Sure, the Mets could be right in saying Rosario isn’t ready.  After all, it is very well likely they know more than anyone about where Rosario stands in his development.  Maybe, just maybe, the Mets know what they’re doing, and when they finally bring Rosario up to the majors, he will have the success and impact Conforto did in 2015.

Hopefully, there is still a season to salvage whenever the Mets get around to calling up Rosario.

Mets Wouldn’t Be Denied a Third Time

With the way the Mets season has gone, you knew they were going to regret not scoring with bases loaded and no outs. The issue was whether they would be able to rebound. 

At the time, the Mets were up 2-1 after a Wilmer Flores two run homer in the second scoring the clean up hitter Curtis Granderson. The home run was off the right-handed Jake Esch, who was making his major league debut. It was an important homer for Wilmer as he needs to hit righties more with the uncertainty surrounding Neil Walker and his back. 

As in the first two games of this series, the Mets scored the half inning immediately after the Marlins too the lead. 

The Mets had their chance to blow things open but failed. Jay Bruce started the rally with a single. Travis d’Arnaud singled himself leading to the Mets loading the bases. The rally was killed and the Mets scored no runs as Bartolo Colon hit into a double play. Which inning was this? 

It was the second and the fourth. 

In the second, Colon came up with one out, and he hit into the 3-6-3 inning ending double play. In the fourth, there were no outs as Colon hit into the rare 5-2-3 double play. Colon had two at bats leading to four outs. 

The second failure with the bases loaded was especially notable as there are no outs and Bruce’s decided not to test Ichiro Suzuki‘s arm despite Tim Teufel waving him in. Kelly Johnson didn’t get the RBI, and after a Jose Reyes groundout, no one scored.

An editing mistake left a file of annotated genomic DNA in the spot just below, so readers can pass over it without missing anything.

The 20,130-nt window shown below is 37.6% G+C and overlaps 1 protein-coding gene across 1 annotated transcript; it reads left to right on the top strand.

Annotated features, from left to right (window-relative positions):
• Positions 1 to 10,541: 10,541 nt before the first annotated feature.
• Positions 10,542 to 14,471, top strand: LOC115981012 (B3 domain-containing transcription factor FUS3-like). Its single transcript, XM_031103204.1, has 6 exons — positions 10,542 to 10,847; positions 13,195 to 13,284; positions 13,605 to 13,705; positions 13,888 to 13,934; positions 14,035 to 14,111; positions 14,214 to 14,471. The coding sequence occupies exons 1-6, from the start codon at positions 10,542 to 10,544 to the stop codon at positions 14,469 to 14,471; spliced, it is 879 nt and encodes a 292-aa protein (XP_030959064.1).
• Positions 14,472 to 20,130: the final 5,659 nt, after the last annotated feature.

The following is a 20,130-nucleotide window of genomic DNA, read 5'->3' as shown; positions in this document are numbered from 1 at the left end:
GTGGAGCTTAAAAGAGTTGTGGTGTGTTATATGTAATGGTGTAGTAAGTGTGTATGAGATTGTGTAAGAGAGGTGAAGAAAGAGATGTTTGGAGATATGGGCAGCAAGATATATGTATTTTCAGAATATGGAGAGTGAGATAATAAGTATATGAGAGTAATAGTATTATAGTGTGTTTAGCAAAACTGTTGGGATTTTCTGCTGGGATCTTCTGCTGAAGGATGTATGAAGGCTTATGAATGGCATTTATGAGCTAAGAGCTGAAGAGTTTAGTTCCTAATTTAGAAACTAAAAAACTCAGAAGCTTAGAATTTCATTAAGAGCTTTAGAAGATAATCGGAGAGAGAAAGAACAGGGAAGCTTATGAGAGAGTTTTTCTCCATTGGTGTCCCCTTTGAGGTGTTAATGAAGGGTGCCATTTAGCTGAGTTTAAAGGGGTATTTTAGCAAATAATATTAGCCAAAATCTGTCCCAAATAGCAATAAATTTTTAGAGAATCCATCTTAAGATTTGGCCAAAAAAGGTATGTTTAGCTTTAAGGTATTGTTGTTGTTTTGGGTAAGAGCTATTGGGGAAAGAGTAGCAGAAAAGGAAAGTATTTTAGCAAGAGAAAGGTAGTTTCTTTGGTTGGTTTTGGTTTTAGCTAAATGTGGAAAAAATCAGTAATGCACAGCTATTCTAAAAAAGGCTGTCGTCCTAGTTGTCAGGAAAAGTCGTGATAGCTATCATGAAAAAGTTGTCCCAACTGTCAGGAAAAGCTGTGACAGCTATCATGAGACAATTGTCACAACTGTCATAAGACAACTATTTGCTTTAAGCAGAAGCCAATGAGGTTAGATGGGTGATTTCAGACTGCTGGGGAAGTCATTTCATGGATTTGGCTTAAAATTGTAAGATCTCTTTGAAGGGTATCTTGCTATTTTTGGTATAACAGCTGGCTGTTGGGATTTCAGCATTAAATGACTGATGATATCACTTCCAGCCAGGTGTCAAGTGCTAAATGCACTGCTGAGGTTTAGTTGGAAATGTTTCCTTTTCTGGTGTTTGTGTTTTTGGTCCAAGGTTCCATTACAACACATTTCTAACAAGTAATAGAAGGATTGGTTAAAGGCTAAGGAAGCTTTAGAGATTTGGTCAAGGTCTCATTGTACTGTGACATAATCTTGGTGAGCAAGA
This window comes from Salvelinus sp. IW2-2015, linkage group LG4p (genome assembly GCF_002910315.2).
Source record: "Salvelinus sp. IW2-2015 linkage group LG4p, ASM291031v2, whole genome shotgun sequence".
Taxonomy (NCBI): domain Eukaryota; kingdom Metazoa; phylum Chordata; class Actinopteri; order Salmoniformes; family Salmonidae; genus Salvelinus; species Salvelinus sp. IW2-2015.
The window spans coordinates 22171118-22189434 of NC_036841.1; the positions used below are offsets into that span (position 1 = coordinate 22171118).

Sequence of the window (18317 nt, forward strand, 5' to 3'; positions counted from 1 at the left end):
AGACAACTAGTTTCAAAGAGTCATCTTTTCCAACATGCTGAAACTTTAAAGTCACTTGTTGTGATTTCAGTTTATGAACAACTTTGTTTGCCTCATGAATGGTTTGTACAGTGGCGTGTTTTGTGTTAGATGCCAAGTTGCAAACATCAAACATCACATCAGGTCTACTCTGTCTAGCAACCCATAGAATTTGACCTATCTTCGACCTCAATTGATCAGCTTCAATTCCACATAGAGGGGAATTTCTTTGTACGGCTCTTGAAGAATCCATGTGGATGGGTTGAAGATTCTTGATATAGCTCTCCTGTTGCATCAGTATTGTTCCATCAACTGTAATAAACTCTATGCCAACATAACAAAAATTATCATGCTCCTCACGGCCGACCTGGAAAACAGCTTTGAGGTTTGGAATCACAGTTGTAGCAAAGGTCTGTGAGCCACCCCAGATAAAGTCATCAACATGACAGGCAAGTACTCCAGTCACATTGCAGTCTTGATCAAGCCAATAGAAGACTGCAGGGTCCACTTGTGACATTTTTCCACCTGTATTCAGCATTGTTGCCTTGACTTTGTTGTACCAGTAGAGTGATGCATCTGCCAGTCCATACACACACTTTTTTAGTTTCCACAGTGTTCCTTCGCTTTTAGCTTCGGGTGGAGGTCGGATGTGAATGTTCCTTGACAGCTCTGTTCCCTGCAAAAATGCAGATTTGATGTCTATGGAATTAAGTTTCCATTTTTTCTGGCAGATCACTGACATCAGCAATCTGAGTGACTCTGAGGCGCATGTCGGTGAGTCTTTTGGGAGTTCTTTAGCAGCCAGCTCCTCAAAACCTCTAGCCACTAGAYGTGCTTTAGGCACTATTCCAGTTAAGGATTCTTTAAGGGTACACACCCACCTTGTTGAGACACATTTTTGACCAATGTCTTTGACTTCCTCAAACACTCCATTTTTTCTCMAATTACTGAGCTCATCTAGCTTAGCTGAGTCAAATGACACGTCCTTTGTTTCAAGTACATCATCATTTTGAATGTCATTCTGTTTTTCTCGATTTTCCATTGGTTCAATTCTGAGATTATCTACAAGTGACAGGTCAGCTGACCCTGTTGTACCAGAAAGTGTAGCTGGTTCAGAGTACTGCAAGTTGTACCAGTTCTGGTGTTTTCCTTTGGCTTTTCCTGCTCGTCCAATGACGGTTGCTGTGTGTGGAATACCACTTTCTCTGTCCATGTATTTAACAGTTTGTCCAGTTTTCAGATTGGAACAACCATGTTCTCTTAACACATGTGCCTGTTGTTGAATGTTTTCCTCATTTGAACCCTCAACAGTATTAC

The Mets would regret missing out on these chances after Christian Yelich hit a game tying solo homer in the sixth. 

The homer was a blip for Colon who was great on the night. His final line was seven innings, seven hits, two runs, one earned, no walks, and three strikeouts. However, he wouldn’t get the win, in part, due to his offense. Addison Reed  would after pitching a scoreless eighth. 

In the bottom of the eighth, the Mets would not be denied again. The bases were loaded with two outs as Johnson stepped to the plate. He would hit a 3-2 pitch for a bases clearing double giving the Mets a 5-2 lead. 

Jeurys Familia came on and closed it out recording his 44th save of the season. With the save, he broke the tie he shared with Armando Benitez for saves in a single season. He is assured to only add to that. 
With that, the Mets have taken three of the first four from the Marlins. They also finish the month over .500 for the first time since April. 

Game Notes: Old friend Kirk Nieuwenhuis did his part to help the Mets hitting a three run home run against the Cardinals. 

Mets May Be Intersted in Jon Niese

Last year, the Mets had released Kirk Nieuwenhuis after he had hit .079/.125/.132 with no homers and two RBI in 27 games. Nieuwenhuis would go to the Angels where he would be similarly ineffective causing them to release him. The Mets then jumped on the chance to bring him back due to injuries and the ineffective play of players like Darrell Ceciliani.

Now, a year later the Mets are facing a similar situation with Jon Niese. According to Marc Carig of Newsday, the Mets are internally debating whether or not the Mets should reunite with Niese. 

This move speaks more about the Mets options than Niese’s performance as Niese is 7-6 with a 5.13 ERA, 1.574 WHIP, 80 ERA+, and a 5.49 FIP. He’s performed so poorly he recently lost his spot in the rotation and caused his General Manager Neil Huntington to quip, “In hindsight, maybe two fringe prospects [in exchange for Neil Walker] and trying to figure out how to reallocate the money might have been a better return.”  Even with all this is mind, the Mets are still deliberating over whether they should bring back Niese to take Matt Harvey‘s spot in the rotation.  

He is a consideration as Logan Verrett is 1-4 with a 5.64 ERA and a 1.649 WHIP as a starter this year. Sean Gilmartin has had a 6.17 ERA and a 1.447 WHIP in his last 10 starts with one relief appearance. Gabriel Ynoa has a 6.65 ERA and a 1.630 WHIP in his last eight starts. 

As for now, the Mets plan on starting Verrett tonight against the Phillies. Furthermore, the team intends to prioritize pursuing a right-handed reliever who can pitch the seventh inning before turning their sights onto Niese.